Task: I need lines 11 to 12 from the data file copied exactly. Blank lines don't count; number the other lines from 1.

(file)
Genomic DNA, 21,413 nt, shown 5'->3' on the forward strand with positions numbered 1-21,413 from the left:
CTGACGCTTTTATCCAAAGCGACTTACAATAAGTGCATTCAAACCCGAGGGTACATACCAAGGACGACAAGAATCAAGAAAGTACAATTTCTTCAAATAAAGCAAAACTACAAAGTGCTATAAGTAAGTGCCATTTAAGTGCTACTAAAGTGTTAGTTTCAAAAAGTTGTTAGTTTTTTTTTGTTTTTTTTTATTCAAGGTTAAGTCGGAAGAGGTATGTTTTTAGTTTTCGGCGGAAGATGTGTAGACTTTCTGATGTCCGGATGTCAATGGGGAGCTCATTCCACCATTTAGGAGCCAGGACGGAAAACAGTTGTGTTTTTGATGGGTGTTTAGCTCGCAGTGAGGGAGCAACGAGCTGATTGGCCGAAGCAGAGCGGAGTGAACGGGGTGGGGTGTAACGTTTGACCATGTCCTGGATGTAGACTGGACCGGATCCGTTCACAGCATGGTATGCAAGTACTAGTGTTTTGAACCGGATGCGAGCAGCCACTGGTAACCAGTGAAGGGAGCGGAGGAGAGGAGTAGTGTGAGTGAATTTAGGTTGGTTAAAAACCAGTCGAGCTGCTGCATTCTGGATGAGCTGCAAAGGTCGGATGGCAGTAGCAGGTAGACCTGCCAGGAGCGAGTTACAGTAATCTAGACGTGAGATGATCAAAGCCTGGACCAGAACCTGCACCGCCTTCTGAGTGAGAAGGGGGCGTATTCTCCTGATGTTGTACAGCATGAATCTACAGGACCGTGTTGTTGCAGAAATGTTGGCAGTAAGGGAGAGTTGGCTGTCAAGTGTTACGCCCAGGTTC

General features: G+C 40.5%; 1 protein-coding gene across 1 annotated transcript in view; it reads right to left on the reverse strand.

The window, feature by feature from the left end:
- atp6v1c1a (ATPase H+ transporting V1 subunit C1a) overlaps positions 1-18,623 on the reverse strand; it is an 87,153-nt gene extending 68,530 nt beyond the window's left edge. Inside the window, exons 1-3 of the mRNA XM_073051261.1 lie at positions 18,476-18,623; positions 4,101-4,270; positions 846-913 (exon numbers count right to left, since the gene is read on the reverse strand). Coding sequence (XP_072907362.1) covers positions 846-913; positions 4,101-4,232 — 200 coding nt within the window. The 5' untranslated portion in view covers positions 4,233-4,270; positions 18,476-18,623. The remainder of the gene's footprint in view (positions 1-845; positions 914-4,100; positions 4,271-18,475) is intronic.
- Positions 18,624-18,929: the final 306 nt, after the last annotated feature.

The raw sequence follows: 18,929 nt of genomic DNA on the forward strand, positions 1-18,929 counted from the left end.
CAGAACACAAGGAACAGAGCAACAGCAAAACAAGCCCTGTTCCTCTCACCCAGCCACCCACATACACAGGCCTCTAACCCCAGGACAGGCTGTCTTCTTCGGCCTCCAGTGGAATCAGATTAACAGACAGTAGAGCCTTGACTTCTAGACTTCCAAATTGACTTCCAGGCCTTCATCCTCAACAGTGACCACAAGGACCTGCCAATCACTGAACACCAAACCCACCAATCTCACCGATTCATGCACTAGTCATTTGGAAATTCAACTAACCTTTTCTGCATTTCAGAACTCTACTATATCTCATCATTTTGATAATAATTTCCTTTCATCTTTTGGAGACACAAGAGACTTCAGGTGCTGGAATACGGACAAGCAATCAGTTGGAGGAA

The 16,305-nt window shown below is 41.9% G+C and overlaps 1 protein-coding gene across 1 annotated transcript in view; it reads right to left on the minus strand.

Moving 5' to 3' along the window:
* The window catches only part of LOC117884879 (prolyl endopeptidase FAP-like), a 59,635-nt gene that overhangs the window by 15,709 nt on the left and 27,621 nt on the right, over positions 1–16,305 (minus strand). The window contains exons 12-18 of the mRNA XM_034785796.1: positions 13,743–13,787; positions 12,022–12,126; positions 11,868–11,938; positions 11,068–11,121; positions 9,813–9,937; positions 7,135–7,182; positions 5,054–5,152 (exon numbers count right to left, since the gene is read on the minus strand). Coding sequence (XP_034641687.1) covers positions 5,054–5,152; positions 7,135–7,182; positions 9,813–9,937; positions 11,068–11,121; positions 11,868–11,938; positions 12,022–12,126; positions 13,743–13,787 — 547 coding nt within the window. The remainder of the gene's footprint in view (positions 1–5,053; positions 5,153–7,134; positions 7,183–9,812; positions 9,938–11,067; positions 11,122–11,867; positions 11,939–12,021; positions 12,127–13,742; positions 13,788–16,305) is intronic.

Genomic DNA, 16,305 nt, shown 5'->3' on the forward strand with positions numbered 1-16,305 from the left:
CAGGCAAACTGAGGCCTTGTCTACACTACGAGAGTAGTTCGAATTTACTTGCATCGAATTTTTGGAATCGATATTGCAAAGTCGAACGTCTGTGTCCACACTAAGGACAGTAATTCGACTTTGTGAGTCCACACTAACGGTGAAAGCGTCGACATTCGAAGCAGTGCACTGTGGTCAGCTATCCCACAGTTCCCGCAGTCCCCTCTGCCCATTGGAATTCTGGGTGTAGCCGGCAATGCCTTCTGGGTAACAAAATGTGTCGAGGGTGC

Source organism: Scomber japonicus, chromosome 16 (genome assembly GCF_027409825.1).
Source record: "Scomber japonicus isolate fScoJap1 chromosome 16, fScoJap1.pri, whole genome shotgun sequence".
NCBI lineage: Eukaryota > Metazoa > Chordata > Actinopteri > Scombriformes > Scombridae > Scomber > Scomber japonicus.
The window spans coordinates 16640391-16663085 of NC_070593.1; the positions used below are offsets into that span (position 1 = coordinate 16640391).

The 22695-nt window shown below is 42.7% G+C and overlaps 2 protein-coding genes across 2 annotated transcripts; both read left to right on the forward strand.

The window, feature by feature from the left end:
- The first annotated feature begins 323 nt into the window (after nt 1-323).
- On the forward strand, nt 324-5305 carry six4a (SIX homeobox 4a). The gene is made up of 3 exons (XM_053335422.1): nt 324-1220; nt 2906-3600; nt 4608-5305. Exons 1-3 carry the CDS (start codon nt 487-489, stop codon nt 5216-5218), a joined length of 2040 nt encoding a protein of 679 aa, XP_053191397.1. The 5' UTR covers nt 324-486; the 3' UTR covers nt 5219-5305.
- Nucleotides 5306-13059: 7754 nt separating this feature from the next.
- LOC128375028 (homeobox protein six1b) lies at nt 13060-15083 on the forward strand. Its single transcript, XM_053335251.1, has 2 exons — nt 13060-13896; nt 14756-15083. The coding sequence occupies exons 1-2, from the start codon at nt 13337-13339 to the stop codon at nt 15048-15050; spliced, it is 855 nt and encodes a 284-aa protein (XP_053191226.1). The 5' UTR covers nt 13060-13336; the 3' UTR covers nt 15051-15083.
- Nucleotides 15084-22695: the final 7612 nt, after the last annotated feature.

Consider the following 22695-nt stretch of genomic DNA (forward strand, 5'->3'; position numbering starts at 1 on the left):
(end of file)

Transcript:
* The window catches only part of LOC117884879 (prolyl endopeptidase FAP-like), a 59,635-nt gene that overhangs the window by 15,709 nt on the left and 27,621 nt on the right, over positions 1–16,305 (minus strand). The window contains exons 12-18 of the mRNA XM_034785796.1: positions 13,743–13,787; positions 12,022–12,126; positions 11,868–11,938; positions 11,068–11,121; positions 9,813–9,937; positions 7,135–7,182; positions 5,054–5,152 (exon numbers count right to left, since the gene is read on the minus strand). Coding sequence (XP_034641687.1) covers positions 5,054–5,152; positions 7,135–7,182; positions 9,813–9,937; positions 11,068–11,121; positions 11,868–11,938; positions 12,022–12,126; positions 13,743–13,787 — 547 coding nt within the window. The remainder of the gene's footprint in view (positions 1–5,053; positions 5,153–7,134; positions 7,183–9,812; positions 9,938–11,067; positions 11,122–11,867; positions 11,939–12,021; positions 12,127–13,742; positions 13,788–16,305) is intronic.

Genomic DNA, 16,305 nt, shown 5'->3' on the forward strand with positions numbered 1-16,305 from the left: